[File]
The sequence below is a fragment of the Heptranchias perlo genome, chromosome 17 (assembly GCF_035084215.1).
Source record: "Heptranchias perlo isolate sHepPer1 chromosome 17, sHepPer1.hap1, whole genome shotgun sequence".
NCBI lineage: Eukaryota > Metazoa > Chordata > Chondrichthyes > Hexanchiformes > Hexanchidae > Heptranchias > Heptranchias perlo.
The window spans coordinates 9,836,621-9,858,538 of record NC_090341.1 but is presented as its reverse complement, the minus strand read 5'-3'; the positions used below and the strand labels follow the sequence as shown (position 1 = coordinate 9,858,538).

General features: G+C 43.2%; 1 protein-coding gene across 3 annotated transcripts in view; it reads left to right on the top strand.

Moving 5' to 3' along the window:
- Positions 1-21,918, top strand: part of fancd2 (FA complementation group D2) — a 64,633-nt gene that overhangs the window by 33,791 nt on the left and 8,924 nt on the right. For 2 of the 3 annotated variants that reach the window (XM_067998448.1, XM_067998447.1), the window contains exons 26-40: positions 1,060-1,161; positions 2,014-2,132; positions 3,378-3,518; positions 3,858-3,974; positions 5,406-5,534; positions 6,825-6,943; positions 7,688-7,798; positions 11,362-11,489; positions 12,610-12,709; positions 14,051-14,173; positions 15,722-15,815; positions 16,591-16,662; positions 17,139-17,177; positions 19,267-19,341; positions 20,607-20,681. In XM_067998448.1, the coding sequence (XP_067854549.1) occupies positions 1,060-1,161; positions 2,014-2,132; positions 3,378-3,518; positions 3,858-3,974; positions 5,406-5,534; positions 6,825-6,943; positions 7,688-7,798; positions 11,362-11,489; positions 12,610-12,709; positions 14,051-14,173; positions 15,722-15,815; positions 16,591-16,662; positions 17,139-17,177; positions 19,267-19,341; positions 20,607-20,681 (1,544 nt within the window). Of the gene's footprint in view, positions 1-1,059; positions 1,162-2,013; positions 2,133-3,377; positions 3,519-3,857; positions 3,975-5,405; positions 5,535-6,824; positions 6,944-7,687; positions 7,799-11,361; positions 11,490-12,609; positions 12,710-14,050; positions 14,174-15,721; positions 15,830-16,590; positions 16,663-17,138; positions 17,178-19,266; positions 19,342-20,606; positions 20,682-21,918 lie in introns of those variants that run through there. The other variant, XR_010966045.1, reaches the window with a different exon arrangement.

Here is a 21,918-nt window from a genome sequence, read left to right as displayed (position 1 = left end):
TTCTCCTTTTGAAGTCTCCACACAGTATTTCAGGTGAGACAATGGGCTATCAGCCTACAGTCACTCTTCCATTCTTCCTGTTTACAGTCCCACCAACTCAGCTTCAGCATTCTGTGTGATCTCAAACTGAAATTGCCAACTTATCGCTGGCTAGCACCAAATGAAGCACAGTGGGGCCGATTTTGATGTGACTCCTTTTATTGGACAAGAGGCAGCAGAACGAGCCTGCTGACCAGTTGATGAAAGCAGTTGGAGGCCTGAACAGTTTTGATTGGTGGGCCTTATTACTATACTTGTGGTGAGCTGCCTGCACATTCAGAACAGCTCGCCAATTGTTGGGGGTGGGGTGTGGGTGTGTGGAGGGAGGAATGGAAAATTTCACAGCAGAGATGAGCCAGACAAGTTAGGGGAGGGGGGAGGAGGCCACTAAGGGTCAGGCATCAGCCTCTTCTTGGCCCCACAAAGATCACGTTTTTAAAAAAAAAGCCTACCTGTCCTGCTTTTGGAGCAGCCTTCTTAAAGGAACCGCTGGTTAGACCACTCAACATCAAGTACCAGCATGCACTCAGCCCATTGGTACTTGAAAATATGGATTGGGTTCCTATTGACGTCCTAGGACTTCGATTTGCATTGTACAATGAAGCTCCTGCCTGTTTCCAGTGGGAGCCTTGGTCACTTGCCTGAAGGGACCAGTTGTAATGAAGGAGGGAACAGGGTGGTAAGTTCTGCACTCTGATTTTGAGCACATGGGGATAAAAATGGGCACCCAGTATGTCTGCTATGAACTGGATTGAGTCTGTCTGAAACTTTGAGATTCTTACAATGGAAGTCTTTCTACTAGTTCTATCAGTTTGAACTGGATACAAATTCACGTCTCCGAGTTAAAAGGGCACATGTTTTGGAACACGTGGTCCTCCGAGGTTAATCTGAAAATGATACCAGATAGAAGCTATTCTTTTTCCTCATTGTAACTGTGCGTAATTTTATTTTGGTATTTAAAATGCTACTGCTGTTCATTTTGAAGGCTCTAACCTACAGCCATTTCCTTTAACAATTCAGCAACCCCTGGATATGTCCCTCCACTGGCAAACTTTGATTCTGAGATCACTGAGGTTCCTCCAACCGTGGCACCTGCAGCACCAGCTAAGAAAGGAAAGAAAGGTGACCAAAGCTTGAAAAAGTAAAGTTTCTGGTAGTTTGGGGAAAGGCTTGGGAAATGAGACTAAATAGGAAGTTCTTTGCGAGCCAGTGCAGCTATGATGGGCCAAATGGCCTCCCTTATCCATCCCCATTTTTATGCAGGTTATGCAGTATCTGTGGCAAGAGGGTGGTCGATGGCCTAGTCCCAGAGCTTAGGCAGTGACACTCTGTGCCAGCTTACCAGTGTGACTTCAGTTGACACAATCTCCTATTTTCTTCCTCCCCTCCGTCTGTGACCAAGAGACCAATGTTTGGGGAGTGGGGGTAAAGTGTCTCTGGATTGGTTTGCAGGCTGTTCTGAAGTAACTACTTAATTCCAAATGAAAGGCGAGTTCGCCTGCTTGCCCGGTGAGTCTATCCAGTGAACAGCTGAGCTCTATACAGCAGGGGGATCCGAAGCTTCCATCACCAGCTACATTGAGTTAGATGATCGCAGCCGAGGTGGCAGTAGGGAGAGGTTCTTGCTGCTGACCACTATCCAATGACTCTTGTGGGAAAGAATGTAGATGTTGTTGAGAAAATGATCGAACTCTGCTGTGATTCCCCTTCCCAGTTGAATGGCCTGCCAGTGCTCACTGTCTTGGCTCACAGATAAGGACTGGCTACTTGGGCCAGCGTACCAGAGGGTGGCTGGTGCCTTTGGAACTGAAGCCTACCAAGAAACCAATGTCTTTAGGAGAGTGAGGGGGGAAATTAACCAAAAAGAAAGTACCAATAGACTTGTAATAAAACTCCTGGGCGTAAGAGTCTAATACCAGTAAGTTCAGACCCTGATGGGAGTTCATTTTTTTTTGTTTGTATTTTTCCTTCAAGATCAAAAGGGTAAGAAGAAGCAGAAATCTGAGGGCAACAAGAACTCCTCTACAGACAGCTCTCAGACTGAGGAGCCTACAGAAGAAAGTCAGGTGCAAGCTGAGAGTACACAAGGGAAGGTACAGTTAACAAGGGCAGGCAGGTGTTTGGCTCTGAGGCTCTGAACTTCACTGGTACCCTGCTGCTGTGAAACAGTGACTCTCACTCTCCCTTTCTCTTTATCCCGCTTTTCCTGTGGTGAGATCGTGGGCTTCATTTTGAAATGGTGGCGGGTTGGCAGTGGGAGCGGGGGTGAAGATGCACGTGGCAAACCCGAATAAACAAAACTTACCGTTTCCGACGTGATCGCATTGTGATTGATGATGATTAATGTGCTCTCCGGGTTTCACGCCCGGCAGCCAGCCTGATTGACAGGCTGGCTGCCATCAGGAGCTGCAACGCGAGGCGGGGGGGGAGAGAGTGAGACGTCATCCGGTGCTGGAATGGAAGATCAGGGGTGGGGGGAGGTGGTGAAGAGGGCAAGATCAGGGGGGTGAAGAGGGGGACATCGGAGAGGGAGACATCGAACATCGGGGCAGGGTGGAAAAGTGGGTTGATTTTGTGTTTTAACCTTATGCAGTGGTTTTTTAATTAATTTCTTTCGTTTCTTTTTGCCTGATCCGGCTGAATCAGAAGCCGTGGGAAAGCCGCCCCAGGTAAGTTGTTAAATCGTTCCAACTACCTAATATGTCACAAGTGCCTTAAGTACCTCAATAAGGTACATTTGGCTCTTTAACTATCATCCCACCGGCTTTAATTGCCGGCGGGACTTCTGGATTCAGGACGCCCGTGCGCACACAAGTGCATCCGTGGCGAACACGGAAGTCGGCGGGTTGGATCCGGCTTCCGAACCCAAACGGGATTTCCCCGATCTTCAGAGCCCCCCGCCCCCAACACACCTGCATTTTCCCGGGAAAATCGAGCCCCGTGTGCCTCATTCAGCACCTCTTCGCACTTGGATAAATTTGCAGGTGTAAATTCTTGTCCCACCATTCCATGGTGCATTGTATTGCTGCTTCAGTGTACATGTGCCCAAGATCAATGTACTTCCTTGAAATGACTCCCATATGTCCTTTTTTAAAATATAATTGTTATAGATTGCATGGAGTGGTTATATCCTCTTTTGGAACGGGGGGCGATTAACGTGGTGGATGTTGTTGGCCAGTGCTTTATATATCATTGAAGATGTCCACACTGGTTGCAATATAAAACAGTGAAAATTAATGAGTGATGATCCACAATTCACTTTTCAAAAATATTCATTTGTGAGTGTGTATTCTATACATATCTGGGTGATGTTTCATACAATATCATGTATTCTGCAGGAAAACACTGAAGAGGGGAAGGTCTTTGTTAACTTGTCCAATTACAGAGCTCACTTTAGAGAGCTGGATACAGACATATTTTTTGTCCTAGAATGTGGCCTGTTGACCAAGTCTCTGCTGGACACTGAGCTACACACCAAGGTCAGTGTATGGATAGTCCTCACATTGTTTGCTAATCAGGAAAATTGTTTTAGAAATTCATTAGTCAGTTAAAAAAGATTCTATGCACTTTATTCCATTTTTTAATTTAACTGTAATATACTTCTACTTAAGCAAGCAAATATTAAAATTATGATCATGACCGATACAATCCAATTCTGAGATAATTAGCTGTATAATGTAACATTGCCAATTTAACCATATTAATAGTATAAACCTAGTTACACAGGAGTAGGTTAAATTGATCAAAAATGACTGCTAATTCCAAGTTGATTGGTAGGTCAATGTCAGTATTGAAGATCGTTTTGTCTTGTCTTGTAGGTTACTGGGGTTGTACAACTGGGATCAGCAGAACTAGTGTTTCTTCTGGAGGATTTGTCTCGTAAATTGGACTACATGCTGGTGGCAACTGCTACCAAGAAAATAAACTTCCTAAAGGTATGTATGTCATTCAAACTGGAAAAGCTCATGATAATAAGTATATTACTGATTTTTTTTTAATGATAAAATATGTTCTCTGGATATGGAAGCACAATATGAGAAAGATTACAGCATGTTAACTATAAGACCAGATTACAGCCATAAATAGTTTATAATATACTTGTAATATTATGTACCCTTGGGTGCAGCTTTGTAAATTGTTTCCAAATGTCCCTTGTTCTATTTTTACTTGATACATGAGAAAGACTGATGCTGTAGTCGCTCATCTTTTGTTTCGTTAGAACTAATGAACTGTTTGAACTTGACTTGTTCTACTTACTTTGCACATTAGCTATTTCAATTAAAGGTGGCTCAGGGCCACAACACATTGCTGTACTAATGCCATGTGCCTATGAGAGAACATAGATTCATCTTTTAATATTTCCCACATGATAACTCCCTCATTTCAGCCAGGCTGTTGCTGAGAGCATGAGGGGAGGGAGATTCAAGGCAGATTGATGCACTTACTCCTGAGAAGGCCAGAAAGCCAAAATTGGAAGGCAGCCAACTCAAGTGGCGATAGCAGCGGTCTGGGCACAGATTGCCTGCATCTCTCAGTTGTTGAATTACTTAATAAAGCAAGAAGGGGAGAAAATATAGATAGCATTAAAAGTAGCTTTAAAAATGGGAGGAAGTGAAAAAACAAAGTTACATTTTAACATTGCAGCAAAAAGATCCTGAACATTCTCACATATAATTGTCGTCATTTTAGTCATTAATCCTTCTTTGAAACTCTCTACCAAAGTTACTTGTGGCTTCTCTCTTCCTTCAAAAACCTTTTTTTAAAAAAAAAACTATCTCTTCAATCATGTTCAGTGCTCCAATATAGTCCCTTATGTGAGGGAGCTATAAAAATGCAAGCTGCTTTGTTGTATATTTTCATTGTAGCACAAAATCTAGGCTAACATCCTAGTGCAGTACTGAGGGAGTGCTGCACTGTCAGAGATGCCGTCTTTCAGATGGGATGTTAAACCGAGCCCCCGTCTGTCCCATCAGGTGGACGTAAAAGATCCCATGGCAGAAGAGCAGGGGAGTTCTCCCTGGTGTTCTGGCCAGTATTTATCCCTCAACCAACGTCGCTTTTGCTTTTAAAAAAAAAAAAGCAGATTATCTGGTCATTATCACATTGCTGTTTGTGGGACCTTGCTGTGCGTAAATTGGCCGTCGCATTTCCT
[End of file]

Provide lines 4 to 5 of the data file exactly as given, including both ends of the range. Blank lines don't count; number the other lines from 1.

The window spans coordinates 9,836,621-9,858,538 of record NC_090341.1 but is presented as its reverse complement, the minus strand read 5'-3'; the positions used below and the strand labels follow the sequence as shown (position 1 = coordinate 9,858,538).

General features: G+C 43.2%; 1 protein-coding gene across 3 annotated transcripts in view; it reads left to right on the top strand.